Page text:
Current Research

Protistan Biodiversity, Trophic Activities and Biogeochemistry at Station ALOHA

This project is one component of a collaborative research effort involving a large, multidisciplinary team of scientists conducting observational measurements, experimental manipulations and mathematical modeling to understand the biology, ecology and biogeochemistry of microbial processes at an open ocean sampling station north of Oahu, Hawaii, in the North Pacific Subtropical Gyre.  The Simons Collaboration on Ocean Processes and Ecology (SCOPE) is funded by the Simons Foundation.  Our research within SCOPE focuses on characterizing the abundances, community diversity and trophic activities of planktonic protists.

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Pattern and Process in Marine Bacterial, Archaeal, and Protistan Biodiversity, and Effects of Human Impact

This NSF-funded project is a continuation of a long-term research project (The USC Microbial Observatory) that entails a study of the microbial diversity of the San Pedro Channel off southern California. The ultimate goal of this project is the discovery and characterization of the ecological linkages between microbial taxa (Protists, Bacteria, Archaea, Viruses) using microscopy and cutting-edge genetic analyses of the community composition and abundances of all microbes present in the water column and the trophic relationships among these species.

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Pier-Based Monitoring of Harmful Algal Blooms

This research project is an ongoing collaborative effort of several university research groups studying blooms of harmful and toxic algae along the California coast.  These groups work together to provide weekly monitoring of algal community composition, and their toxins, at selected pier locations from San Diego to Santa Cruz. The USC component has carried out weekly monitoring of harmful algae, nutrients and algal toxin concentrations at Newport Pier since 2008.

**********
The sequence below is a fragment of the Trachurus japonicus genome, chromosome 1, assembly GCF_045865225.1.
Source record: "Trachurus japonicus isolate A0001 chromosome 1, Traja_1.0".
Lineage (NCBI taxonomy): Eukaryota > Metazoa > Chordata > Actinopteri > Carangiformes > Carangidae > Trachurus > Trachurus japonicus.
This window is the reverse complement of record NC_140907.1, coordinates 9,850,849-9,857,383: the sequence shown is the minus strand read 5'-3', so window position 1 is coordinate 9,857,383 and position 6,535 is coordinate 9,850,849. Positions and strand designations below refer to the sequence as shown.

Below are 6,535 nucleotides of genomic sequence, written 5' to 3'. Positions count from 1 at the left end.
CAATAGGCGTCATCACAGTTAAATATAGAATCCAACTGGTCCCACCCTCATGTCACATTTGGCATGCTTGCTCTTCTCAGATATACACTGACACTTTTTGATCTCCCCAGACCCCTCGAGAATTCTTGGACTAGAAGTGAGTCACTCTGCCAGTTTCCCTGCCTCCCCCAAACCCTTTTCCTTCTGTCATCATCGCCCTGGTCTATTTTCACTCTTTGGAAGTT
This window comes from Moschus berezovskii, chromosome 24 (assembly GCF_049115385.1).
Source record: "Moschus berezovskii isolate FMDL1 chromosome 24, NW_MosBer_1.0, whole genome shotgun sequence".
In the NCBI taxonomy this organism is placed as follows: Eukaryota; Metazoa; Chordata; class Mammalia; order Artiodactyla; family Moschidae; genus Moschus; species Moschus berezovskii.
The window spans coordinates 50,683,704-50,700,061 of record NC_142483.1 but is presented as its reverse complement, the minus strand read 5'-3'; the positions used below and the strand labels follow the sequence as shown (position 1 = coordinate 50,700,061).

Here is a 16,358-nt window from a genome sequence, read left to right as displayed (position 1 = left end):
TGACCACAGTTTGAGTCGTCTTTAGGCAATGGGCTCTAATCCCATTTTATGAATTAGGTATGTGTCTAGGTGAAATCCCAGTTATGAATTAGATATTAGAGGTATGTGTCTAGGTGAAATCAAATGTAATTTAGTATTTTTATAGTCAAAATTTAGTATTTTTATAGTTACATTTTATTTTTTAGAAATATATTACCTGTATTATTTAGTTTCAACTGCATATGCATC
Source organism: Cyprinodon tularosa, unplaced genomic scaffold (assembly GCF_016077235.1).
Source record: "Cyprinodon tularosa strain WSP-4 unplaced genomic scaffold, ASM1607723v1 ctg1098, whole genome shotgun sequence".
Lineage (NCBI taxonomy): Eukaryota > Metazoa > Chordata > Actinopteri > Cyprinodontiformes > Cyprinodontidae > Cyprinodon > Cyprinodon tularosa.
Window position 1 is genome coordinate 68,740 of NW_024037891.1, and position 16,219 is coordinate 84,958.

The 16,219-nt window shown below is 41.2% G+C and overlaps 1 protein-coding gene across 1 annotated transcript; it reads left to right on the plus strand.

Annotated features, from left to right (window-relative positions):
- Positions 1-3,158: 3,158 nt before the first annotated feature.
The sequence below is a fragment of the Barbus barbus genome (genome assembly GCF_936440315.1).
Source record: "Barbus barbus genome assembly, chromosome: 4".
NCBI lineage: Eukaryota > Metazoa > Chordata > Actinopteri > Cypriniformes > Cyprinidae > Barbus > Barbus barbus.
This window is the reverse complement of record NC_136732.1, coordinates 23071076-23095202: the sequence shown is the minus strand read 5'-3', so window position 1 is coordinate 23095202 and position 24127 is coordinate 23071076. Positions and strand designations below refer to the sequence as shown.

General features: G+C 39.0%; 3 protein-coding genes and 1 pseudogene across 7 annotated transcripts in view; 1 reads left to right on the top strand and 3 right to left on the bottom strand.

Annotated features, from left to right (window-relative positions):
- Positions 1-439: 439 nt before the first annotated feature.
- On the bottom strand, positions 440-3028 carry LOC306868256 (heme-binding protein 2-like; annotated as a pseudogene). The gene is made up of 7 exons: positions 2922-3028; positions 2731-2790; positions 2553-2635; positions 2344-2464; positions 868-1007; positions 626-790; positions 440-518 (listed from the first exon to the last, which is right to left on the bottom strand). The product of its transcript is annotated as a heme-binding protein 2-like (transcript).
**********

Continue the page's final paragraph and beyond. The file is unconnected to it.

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Cyanobacterial and Algal Toxins at the Land-Sea Interface along the coast of California

A major research thrust in our lab has been and continues to be the ecology of harmful algae that inhabit coastal waters along the coast of California.  Toxic cyanobacteria (sometimes called blue-green algae) also inhabit many freshwater ecosystems in the region.  Several recent studies have noted that cyanobacteria and their toxins can be transported far downstream from their freshwater origins to the land-sea interface, resulting in overlapping distributions of some marine and freshwater toxins.  This research topic examines the algal and cyanobacterial toxins occurring in brackish and estuarine waterbodies along the U.S. west coast. 

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This page was last updated in November 2018.

  • Caron Laboratory
  • University of Southern California
  • 3616 Trousdale Parkway, AHF 301
  • Los Angeles, CA 90089-0371